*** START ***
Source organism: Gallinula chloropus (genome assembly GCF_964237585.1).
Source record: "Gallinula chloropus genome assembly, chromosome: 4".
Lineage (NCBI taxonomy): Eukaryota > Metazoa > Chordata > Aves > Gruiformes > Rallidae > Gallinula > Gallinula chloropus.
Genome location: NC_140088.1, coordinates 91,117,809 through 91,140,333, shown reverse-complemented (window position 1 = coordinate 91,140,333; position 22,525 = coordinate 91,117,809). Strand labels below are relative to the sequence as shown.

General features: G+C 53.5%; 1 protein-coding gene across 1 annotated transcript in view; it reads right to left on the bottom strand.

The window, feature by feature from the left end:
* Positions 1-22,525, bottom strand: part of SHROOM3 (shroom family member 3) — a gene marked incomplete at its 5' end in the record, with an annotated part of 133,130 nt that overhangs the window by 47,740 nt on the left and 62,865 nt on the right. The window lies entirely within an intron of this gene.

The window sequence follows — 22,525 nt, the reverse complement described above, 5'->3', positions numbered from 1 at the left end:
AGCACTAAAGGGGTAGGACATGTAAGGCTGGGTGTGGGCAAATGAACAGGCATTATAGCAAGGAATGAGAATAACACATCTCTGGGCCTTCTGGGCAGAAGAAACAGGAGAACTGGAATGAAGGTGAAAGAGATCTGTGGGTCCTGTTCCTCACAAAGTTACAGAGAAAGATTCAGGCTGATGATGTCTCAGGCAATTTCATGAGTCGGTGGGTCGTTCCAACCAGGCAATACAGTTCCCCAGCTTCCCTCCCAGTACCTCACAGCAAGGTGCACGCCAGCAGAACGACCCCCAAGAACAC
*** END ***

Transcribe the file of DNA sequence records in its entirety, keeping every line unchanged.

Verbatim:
Source organism: Gallinula chloropus (genome assembly GCF_964237585.1).
Source record: "Gallinula chloropus genome assembly, chromosome: 4".
Lineage (NCBI taxonomy): Eukaryota > Metazoa > Chordata > Aves > Gruiformes > Rallidae > Gallinula > Gallinula chloropus.
Genome location: NC_140088.1, coordinates 91,117,809 through 91,140,333, shown reverse-complemented (window position 1 = coordinate 91,140,333; position 22,525 = coordinate 91,117,809). Strand labels below are relative to the sequence as shown.

General features: G+C 53.5%; 1 protein-coding gene across 1 annotated transcript in view; it reads right to left on the bottom strand.

The window, feature by feature from the left end:
* Positions 1-22,525, bottom strand: part of SHROOM3 (shroom family member 3) — a gene marked incomplete at its 5' end in the record, with an annotated part of 133,130 nt that overhangs the window by 47,740 nt on the left and 62,865 nt on the right. The window lies entirely within an intron of this gene.

The window sequence follows — 22,525 nt, the reverse complement described above, 5'->3', positions numbered from 1 at the left end:
AGCACTAAAGGGGTAGGACATGTAAGGCTGGGTGTGGGCAAATGAACAGGCATTATAGCAAGGAATGAGAATAACACATCTCTGGGCCTTCTGGGCAGAAGAAACAGGAGAACTGGAATGAAGGTGAAAGAGATCTGTGGGTCCTGTTCCTCACAAAGTTACAGAGAAAGATTCAGGCTGATGATGTCTCAGGCAATTTCATGAGTCGGTGGGTCGTTCCAACCAGGCAATACAGTTCCCCAGCTTCCCTCCCAGTACCTCACAGCAAGGTGCACGCCAGCAGAACGACCCCCAAGAACAC